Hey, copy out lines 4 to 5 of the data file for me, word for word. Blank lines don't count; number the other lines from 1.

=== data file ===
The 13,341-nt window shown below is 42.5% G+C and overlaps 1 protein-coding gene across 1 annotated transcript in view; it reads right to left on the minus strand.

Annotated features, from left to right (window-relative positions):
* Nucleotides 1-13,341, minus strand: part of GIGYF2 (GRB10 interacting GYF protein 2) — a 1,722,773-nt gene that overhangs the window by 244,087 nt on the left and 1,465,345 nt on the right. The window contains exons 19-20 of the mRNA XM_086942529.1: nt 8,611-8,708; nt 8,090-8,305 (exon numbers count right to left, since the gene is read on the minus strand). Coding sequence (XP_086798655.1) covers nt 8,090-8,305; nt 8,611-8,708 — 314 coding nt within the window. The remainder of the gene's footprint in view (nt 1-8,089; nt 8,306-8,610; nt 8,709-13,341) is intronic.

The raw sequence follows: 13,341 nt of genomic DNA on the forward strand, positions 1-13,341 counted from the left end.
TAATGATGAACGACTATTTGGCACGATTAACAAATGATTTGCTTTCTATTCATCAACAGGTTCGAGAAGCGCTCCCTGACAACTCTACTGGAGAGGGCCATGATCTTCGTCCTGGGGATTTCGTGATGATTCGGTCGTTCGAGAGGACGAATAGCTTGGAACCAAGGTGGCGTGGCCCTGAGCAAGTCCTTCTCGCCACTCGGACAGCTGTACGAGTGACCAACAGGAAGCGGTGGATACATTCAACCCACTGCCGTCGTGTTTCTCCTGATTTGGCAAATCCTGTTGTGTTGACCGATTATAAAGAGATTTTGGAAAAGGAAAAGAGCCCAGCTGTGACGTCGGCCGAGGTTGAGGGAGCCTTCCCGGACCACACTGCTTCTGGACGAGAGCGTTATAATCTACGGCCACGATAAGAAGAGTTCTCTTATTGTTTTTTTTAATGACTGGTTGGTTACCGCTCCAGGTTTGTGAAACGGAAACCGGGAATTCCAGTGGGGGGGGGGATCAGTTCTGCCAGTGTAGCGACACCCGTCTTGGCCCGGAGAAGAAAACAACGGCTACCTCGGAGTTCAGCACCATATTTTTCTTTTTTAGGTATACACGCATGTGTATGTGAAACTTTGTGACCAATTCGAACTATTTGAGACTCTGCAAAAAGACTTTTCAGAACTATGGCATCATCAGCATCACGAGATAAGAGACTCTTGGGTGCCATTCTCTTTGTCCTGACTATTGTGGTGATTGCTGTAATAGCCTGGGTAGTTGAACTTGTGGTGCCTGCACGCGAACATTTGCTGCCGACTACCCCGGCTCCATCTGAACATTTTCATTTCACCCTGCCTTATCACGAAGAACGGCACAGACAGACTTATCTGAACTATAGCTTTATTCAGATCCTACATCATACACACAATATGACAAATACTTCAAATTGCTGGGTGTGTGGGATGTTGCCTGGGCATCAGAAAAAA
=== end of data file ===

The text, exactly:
The raw sequence follows: 13,341 nt of genomic DNA on the forward strand, positions 1-13,341 counted from the left end.
TAATGATGAACGACTATTTGGCACGATTAACAAATGATTTGCTTTCTATTCATCAACAGGTTCGAGAAGCGCTCCCTGACAACTCTACTGGAGAGGGCCATGATCTTCGTCCTGGGGATTTCGTGATGATTCGGTCGTTCGAGAGGACGAATAGCTTGGAACCAAGGTGGCGTGGCCCTGAGCAAGTCCTTCTCGCCACTCGGACAGCTGTACGAGTGACCAACAGGAAGCGGTGGATACATTCAACCCACTGCCGTCGTGTTTCTCCTGATTTGGCAAATCCTGTTGTGTTGACCGATTATAAAGAGATTTTGGAAAAGGAAAAGAGCCCAGCTGTGACGTCGGCCGAGGTTGAGGGAGCCTTCCCGGACCACACTGCTTCTGGACGAGAGCGTTATAATCTACGGCCACGATAAGAAGAGTTCTCTTATTGTTTTTTTTAATGACTGGTTGGTTACCGCTCCAGGTTTGTGAAACGGAAACCGGGAATTCCAGTGGGGGGGGGGATCAGTTCTGCCAGTGTAGCGACACCCGTCTTGGCCCGGAGAAGAAAACAACGGCTACCTCGGAGTTCAGCACCATATTTTTCTTTTTTAGGTATACACGCATGTGTATGTGAAACTTTGTGACCAATTCGAACTATTTGAGACTCTGCAAAAAGACTTTTCAGAACTATGGCATCATCAGCATCACGAGATAAGAGACTCTTGGGTGCCATTCTCTTTGTCCTGACTATTGTGGTGATTGCTGTAATAGCCTGGGTAGTTGAACTTGTGGTGCCTGCACGCGAACATTTGCTGCCGACTACCCCGGCTCCATCTGAACATTTTCATTTCACCCTGCCTTATCACGAAGAACGGCACAGACAGACTTATCTGAACTATAGCTTTATTCAGATCCTACATCATACACACAATATGACAAATACTTCAAATTGCTGGGTGTGTGGGATGTTGCCTGGGCATCAGAAAAAA